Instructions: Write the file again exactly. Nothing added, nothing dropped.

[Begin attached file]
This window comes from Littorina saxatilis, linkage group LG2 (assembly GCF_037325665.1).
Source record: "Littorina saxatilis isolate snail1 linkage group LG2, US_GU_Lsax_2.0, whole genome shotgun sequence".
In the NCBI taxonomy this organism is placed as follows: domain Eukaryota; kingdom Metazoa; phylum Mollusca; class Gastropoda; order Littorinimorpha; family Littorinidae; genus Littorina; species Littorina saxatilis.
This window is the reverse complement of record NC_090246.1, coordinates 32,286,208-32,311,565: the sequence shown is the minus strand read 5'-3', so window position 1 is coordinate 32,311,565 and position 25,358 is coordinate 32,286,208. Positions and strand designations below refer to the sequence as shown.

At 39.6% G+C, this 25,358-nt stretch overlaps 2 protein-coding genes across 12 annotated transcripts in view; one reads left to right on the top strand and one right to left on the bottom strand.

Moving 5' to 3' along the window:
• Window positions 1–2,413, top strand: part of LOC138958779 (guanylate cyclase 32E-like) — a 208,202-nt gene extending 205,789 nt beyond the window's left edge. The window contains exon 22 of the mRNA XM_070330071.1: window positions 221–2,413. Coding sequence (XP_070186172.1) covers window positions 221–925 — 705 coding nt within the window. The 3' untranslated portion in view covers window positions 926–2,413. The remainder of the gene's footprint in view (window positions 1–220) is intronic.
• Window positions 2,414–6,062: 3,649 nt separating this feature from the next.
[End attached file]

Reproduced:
This window comes from Littorina saxatilis, linkage group LG2 (assembly GCF_037325665.1).
Source record: "Littorina saxatilis isolate snail1 linkage group LG2, US_GU_Lsax_2.0, whole genome shotgun sequence".
In the NCBI taxonomy this organism is placed as follows: domain Eukaryota; kingdom Metazoa; phylum Mollusca; class Gastropoda; order Littorinimorpha; family Littorinidae; genus Littorina; species Littorina saxatilis.
This window is the reverse complement of record NC_090246.1, coordinates 32,286,208-32,311,565: the sequence shown is the minus strand read 5'-3', so window position 1 is coordinate 32,311,565 and position 25,358 is coordinate 32,286,208. Positions and strand designations below refer to the sequence as shown.

At 39.6% G+C, this 25,358-nt stretch overlaps 2 protein-coding genes across 12 annotated transcripts in view; one reads left to right on the top strand and one right to left on the bottom strand.

Moving 5' to 3' along the window:
• Window positions 1–2,413, top strand: part of LOC138958779 (guanylate cyclase 32E-like) — a 208,202-nt gene extending 205,789 nt beyond the window's left edge. The window contains exon 22 of the mRNA XM_070330071.1: window positions 221–2,413. Coding sequence (XP_070186172.1) covers window positions 221–925 — 705 coding nt within the window. The 3' untranslated portion in view covers window positions 926–2,413. The remainder of the gene's footprint in view (window positions 1–220) is intronic.
• Window positions 2,414–6,062: 3,649 nt separating this feature from the next.